In recent decades, treatments for Alzheimer’s have involved drugs that can ease some of its symptoms. But now, as researchers understand more and more about our brains, they have developed therapies that can slow down the disease process itself. Strittmatter’s lab is working to take treatment even further by delving into the cellular biology of the synapse. “We’re really at a turning point in the Alzheimer's disease research process,” he said. “We have the first disease modifying therapy and now we have tools to look for additional and synergistic therapies to change this disease into one that we can treat and even cure.”  

In a seminal study, John Krystal ’84 MD, chair of psychiatry at Yale School of Medicine, and a team of collaborators discovered that ketamine produces rapid antidepressant effects by working on an entirely different brain system than other antidepressants. Their work has brought about a revolution in the understanding and treatment of depression. “For decades, people approached the neurobiology of depression as a disorder of cells that live in a very primitive part of the brain and release substances,” he explained. “We reasoned that perhaps the biology of the disorder of depression did not live in those serotonin and norepinephrine neurons, but instead lived in the higher cortical and limbic centers of the brain.”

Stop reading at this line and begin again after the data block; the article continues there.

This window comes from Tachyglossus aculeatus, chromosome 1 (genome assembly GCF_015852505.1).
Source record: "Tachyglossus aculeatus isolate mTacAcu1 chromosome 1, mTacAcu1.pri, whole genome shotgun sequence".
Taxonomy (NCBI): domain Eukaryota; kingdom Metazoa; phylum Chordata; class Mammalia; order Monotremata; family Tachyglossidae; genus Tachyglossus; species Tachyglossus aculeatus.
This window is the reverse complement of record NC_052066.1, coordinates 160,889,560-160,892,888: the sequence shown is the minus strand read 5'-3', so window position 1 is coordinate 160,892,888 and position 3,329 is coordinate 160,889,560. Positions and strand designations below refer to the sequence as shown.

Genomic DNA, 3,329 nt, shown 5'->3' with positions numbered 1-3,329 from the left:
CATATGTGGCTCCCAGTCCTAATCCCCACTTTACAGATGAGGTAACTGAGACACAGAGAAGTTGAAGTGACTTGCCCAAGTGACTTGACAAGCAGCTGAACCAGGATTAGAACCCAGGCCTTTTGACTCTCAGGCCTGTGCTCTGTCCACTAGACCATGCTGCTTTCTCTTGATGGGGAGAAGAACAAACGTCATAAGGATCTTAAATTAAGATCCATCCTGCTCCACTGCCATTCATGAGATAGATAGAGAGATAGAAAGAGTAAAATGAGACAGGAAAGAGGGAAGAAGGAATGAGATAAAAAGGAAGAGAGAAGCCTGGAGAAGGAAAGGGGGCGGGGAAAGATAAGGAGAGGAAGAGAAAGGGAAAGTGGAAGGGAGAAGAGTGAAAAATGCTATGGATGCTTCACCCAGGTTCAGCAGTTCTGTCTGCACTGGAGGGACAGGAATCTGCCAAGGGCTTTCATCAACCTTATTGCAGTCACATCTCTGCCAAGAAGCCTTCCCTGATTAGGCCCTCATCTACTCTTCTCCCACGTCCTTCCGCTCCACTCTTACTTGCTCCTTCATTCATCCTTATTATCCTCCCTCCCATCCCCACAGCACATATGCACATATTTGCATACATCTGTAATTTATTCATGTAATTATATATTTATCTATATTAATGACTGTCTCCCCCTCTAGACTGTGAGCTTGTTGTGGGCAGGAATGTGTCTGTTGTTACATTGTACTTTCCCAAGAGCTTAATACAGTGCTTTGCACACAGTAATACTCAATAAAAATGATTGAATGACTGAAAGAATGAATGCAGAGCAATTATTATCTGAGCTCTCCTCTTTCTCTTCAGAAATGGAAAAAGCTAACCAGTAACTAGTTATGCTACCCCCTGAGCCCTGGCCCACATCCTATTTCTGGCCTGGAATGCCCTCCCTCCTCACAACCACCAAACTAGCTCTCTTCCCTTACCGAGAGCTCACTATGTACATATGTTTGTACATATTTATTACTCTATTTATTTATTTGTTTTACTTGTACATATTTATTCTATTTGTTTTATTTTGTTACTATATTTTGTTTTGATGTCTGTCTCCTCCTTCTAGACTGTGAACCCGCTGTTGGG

In what Krystal called “a quintessentially Yale effort,” he and his colleagues found the first novel mechanism for the treatment of depression approved by the FDA in over fifty years, the first rapidly acting antidepressant, and a mechanism that uniquely harnesses the brain’s capacity for structural resilience to restore synaptic connectivity. “And we’re not stopping there,” he noted. He and his colleagues are now pursuing research into novel medications that have emerged in the context of their ketamine work.